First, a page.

Volvo Cars wants to be climate-neutral by 2040, and it has set its sights on a major vehicle component that’s notoriously difficult to decarbonize: steel. The automaker has partnered with Swedish company SSAB, which manufactures “fossil-free” steel, for a limited amount of the material to be used in a concept car as early as 2025.
A climate-neutral car is considered by many to be a moonshot goal, not least because of the challenge in decarbonizing components like steel. The steel industry, which sits at the heart of industrialized economies, accounts for around 8% of worldwide carbon emissions. In vehicles, steel and iron production amount to around 35% of emissions in an internal combustion engine vehicle and 20% in a battery electric car.
“It’s steel, it’s aluminum and it’s factories,” Volvo’s head of procurement Kerstin Enochsson explained to TechCrunch. “If we are solving the supply chains and making those supply chains much more sustainable, we are solving the absolute vast majority of the CO2 issues with cars.”
Recent innovations in green hydrogen production mean that fossil-free steel may soon become a reality. SSAB has developed a process to make steel using hydrogen, rather than coal. The hydrogen is produced via electrolysis, a process that uses renewable energy to split water into hydrogen and oxygen.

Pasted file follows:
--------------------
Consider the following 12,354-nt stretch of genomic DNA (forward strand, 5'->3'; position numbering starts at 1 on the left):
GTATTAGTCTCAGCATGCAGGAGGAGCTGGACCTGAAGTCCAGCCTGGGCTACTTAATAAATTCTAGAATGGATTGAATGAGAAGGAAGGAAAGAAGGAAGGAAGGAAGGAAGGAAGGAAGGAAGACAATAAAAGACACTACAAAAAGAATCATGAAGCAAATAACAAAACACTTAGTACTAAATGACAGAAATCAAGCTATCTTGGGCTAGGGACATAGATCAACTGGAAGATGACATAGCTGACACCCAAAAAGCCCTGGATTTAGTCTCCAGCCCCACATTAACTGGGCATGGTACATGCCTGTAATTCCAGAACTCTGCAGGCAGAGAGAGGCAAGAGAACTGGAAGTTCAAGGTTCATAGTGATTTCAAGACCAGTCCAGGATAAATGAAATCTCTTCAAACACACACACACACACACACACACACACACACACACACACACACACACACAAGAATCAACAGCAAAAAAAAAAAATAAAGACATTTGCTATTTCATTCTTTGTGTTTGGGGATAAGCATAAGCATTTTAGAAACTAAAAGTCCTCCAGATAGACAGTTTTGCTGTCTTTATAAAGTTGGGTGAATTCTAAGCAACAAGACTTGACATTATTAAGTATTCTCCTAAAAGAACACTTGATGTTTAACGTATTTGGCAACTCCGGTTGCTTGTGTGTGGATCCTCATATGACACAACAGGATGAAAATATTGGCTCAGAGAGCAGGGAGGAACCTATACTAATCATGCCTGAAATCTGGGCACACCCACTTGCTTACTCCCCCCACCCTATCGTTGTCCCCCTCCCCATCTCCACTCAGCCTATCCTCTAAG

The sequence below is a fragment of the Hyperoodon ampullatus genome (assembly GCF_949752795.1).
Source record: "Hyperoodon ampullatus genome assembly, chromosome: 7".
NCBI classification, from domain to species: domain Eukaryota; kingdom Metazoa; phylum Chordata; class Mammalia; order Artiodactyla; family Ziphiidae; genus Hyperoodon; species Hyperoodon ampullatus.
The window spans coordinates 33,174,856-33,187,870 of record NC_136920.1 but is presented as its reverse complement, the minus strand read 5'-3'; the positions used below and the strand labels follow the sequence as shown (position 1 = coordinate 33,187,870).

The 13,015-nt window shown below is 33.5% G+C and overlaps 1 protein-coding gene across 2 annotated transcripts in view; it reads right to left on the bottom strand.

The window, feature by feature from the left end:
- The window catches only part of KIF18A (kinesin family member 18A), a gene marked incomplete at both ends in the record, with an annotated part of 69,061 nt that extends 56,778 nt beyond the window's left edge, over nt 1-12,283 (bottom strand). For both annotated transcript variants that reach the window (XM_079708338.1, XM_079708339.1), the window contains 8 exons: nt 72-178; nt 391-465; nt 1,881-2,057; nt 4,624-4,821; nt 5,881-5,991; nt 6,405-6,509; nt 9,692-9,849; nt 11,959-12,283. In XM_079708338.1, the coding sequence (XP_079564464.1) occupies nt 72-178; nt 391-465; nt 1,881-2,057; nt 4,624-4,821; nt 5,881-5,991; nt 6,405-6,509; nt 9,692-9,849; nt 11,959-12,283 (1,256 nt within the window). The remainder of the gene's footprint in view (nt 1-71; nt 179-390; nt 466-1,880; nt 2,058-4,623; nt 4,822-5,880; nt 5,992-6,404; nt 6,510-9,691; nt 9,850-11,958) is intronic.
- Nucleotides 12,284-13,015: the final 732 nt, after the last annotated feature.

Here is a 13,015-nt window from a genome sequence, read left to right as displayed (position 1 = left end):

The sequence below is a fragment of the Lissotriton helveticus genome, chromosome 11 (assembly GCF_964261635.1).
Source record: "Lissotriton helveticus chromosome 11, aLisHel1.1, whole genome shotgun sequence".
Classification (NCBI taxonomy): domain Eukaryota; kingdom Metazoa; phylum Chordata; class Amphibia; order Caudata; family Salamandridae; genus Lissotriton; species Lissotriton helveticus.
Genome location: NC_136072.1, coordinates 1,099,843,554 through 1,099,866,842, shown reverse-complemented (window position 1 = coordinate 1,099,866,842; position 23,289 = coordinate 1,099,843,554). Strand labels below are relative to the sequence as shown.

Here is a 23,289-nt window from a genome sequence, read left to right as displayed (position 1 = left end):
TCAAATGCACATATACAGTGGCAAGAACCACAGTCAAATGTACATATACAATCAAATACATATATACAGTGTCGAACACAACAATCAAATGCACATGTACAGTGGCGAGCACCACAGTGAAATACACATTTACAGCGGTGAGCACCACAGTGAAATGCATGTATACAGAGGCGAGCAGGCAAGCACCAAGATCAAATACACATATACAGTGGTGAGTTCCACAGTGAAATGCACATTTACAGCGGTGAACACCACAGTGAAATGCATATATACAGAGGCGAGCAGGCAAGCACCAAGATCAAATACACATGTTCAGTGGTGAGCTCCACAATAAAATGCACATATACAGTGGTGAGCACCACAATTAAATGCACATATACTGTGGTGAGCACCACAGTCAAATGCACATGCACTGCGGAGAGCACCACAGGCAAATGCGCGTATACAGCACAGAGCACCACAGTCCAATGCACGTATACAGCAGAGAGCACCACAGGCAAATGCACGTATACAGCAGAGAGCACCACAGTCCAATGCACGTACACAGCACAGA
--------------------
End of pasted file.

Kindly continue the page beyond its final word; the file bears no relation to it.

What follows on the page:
The steel will be produced at a pilot plant in Luleå, Sweden. The plant was started by SSAB under its HYBRIT initiative, a joint venture with Swedish utility Vattenfall and mining company LKAB. SSAB said it hopes to become a commercial-scale supplier of decarbonized steel by 2026.
Once it receives the material, Volvo will perform tests on its characteristics, such as its durability and heat resistance, Enochsson said. While Volvo declined to specify the exact amount of steel it will be receiving from SSAB, Enochsson specified it was a “project size,” rather than an amount for mass manufacture. But Volvo is also thinking long-term.
“From, say, 2025 and onwards, we can talk about, how do we industrialize? Because obviously, we want not only to have fossil-free steel and a concept car, but we want to use it very broadly. But we can’t take decisions today for industrialization, because we first need to see how this steel behaves,” she explained.
Enochsson said it was too early to say whether moving to decarbonized steel would raise the cost of a vehicle, but she expressed confidence that sustainability was an important factor to consumers. She also alluded to conversations Volvo was having with other sustainable steel manufacturers, but she declined to provide any details as to whether those conversations would yield future partnerships.
Volvo is not the only automaker that has expressed interest in sustainable supply chains. Polestar, the electric vehicle brand spun out of Volvo Car Group, said it wanted to create a climate-neutral car by 2030. EV startup Fisker has set a similar goal, for 2027.
“This is definitely a movement,” Enochsson said. “There are more and more OEMs expecting higher sustainability targets and it’s moving in the right direction. But it is a tremendous job to simply secure it all across.”